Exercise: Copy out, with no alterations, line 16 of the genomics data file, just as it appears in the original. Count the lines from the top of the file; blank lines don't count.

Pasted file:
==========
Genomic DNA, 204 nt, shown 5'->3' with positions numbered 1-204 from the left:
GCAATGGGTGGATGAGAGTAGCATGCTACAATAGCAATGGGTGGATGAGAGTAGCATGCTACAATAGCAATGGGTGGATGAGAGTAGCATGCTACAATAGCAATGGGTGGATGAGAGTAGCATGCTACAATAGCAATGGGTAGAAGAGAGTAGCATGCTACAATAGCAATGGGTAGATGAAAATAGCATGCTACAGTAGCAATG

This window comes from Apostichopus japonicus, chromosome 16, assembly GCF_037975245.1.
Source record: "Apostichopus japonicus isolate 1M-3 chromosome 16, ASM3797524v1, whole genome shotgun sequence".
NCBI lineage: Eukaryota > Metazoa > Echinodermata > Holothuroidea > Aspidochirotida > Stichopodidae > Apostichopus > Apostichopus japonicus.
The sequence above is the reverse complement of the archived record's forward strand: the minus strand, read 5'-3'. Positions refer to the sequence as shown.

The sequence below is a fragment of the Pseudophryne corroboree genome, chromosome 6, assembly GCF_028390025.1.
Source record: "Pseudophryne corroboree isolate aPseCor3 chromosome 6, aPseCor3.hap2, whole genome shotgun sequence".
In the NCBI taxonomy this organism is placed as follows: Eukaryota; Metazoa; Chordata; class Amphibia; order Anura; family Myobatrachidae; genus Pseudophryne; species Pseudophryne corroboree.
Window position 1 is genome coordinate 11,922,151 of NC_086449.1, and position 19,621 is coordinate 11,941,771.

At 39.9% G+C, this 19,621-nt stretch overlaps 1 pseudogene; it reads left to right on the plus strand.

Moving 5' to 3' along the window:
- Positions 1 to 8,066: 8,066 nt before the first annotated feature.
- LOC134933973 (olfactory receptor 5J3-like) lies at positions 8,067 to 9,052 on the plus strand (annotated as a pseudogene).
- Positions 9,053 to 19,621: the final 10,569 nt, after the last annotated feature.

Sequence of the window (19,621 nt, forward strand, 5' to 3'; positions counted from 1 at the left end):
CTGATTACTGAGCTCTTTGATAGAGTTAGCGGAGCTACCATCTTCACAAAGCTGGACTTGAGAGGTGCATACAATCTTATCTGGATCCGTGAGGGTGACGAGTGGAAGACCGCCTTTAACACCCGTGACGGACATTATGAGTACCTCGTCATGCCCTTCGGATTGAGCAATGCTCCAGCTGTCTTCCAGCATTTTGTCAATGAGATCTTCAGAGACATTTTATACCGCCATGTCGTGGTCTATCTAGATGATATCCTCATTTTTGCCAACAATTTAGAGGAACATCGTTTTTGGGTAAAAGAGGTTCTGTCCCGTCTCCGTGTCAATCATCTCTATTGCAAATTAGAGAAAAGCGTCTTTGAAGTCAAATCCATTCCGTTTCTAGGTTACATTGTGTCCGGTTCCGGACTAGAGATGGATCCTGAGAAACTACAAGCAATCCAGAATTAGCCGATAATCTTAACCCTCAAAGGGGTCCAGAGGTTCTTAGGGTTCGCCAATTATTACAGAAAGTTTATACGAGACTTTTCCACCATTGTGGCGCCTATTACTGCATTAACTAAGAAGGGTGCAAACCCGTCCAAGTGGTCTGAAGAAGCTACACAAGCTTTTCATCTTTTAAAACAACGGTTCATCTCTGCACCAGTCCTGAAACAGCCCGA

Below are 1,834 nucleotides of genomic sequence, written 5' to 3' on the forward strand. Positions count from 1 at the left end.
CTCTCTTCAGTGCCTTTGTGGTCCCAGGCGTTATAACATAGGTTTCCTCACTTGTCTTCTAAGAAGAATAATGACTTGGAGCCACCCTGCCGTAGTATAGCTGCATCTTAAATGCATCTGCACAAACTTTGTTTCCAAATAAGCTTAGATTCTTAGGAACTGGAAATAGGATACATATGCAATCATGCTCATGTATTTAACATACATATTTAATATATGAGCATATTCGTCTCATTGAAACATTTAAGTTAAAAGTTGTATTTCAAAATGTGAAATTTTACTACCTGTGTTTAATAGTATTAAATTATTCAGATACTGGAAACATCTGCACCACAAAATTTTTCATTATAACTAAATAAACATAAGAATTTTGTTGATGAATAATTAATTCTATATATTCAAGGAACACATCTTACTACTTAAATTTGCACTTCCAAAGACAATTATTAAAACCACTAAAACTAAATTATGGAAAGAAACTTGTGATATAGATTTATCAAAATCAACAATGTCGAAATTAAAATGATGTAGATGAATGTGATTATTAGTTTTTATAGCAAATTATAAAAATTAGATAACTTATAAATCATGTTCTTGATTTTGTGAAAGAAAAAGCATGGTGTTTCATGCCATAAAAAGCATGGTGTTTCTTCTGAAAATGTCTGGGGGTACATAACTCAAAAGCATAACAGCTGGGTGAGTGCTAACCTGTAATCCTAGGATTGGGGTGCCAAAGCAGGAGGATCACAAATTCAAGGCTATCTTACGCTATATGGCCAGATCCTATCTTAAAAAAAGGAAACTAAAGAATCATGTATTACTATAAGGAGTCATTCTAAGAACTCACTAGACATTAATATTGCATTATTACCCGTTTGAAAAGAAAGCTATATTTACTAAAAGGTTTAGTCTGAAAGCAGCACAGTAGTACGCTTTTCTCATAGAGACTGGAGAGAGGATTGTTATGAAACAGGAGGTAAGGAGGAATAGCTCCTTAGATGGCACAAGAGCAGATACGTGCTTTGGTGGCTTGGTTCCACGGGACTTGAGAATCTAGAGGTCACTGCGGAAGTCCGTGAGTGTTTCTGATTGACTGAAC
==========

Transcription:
Sequence of the window (19,621 nt, forward strand, 5' to 3'; positions counted from 1 at the left end):